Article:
[Reporter’s notebook] Why the Korean public has to learn their president’s views through the foreign press

Posted on : 2015-06-15 16:45 KST Modified on : 2019-10-19 20:29 KST
President Park Geun-hye rarely gives press conferences and has done no interviews with domestic media

There’s a reason President Park Geun-hye avoids press conferences like the plague, and the South Korean public is well aware of what it is. As she approaches the midpoint of her five-year term, she has held exactly two press conferences in which she has answered questions from reporters. The number may be the lowest for any President in South Korean history apart from Rhee Syng-man, Yun Bo-son, or Choi Kyu-ha. No South Korean news outlet has yet done a one-on-one interview with Park. Instead of press conferences, she prefers to voice her views to the public through Blue House senior secretariat meetings and Cabinet meetings. Unlike reporters, senior secretaries and Cabinet ministers don’t ask questions.

But Park does give interviews to major overseas news outlets ahead of her trips abroad. It’s a similar approach to that of former South Korean presidents and heads of state overseas, but it is a positive development in terms of helping make her travels a success. At the same time, any response that Park delivers through overseas media has to be quoted by news outlets at home as if it were a foreign report.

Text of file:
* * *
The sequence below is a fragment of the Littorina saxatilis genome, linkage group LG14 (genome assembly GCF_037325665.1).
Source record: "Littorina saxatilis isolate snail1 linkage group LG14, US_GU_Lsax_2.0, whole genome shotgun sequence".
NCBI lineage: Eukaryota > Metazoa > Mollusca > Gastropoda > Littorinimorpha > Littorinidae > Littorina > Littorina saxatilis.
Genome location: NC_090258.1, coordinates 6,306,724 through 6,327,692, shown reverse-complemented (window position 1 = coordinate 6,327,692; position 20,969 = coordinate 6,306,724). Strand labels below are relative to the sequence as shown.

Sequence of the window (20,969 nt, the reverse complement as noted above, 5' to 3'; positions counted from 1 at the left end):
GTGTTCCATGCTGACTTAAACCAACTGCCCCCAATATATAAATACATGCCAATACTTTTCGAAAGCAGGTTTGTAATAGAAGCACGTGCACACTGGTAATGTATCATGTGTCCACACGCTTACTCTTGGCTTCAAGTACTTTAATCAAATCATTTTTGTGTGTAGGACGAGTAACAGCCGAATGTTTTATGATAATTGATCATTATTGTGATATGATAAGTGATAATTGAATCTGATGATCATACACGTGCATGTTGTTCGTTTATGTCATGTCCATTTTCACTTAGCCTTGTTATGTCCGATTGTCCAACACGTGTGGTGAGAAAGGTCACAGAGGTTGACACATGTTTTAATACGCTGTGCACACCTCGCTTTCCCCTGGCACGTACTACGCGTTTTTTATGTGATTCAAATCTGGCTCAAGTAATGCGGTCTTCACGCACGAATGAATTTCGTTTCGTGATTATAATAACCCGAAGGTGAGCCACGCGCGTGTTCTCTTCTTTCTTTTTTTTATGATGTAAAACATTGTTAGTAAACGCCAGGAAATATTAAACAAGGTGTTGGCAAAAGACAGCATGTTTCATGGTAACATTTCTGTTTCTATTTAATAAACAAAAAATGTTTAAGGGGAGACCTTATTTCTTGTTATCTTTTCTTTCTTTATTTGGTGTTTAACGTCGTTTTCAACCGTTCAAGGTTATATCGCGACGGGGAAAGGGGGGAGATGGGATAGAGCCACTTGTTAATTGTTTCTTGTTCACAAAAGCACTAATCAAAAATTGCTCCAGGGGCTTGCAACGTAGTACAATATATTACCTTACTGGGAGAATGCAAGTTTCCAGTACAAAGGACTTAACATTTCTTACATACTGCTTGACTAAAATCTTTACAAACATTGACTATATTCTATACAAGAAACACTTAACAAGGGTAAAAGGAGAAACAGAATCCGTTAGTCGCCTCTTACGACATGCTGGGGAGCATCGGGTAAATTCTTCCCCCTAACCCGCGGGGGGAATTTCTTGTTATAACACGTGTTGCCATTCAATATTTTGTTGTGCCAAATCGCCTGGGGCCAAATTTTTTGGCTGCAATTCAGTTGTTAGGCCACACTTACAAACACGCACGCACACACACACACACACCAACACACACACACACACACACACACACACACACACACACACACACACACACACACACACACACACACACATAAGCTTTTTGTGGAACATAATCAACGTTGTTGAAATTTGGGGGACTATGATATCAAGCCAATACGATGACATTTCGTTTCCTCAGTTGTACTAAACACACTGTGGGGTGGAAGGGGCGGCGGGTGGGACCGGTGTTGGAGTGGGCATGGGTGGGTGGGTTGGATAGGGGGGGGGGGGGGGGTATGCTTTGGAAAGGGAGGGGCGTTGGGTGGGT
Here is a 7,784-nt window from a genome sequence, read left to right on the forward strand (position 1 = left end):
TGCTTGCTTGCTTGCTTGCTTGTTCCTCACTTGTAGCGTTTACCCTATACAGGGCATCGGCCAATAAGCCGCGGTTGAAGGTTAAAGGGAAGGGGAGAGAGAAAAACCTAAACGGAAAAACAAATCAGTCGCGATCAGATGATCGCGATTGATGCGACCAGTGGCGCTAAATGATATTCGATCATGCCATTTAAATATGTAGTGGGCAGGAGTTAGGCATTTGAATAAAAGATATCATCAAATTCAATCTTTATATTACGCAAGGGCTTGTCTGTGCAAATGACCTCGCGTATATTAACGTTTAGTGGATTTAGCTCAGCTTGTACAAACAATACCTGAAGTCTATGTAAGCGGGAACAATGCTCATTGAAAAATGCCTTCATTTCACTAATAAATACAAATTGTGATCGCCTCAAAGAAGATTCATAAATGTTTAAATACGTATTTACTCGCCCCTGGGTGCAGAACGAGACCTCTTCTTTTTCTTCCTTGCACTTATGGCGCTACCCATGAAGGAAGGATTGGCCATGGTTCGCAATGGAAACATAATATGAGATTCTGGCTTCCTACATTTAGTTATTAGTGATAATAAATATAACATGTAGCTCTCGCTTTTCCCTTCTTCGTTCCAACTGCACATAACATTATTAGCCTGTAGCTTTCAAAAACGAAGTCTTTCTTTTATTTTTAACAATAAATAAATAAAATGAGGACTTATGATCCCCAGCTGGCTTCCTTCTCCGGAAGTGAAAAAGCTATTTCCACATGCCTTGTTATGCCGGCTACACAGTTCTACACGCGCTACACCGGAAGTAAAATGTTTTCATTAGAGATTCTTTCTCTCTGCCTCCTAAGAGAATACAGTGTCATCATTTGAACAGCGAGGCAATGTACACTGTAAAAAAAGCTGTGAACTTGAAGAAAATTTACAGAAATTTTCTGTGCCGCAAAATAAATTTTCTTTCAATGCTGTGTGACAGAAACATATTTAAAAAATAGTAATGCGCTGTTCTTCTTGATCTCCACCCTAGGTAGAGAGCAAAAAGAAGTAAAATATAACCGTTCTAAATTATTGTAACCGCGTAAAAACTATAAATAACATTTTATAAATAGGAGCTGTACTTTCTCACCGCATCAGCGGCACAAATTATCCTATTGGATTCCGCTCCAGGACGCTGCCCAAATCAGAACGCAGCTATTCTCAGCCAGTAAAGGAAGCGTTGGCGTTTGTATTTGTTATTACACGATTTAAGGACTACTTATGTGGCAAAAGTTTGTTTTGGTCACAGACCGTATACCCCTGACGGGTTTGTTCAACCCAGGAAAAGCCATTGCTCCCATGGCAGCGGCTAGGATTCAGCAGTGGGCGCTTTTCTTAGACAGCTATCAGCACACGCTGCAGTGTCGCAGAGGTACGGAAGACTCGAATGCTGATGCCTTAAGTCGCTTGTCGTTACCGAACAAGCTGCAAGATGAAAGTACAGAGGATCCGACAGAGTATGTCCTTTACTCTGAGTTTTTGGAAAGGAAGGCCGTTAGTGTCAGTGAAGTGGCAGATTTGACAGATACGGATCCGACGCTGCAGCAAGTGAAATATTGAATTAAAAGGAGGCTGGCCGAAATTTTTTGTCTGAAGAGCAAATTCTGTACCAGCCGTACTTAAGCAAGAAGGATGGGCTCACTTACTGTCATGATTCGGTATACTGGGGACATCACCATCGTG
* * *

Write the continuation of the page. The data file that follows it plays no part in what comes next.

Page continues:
On June 12, the The Washington Post quoted Park as saying there had been “considerable progress [with Japan] on the issue of the comfort women,” adding that “we are in the final stage of our negotiations.” The remarks are big news for the domestic audience, raising hopes for a new breakthrough in recently frosty relations with Tokyo. Elsewhere in the interview, Park made her first comment to date on the possible deployment of a Terminal High Altitude Area Defense (THAAD) anti-missile system, which has emerged as the top diplomatic issue of the moment in relations with Washington and Beijing.

The South Korean public is now in the position of having to learn such important news through the foreign press - and in translation at that. The Blue House has yet to provide a Korean-language text for the words and expressions used by Park in her Washington Post interview. South Korean news outlets have had to interpret Park’s responses - already translated into English by the newspaper - and translate them back into Korean. While the Washington Post used the English terms “final stage” and “considerable progress” to interpret Park’s original Korean-language remarks on the relations with Japan and the state of negotiations on the comfort women issue, there is no way of knowing whether the Korean expressions carried the same connotations. Even her predecessor Lee Myung-bak provided Korean-language interview transcripts to the local press. For now, it’s impossible to know why this policy changed under Park, or who at the Blue House made the decision not to share the Korean versions.


By Seok Jin-hwan, Blue House correspondent

Please direct questions or comments to [english@hani.co.kr]

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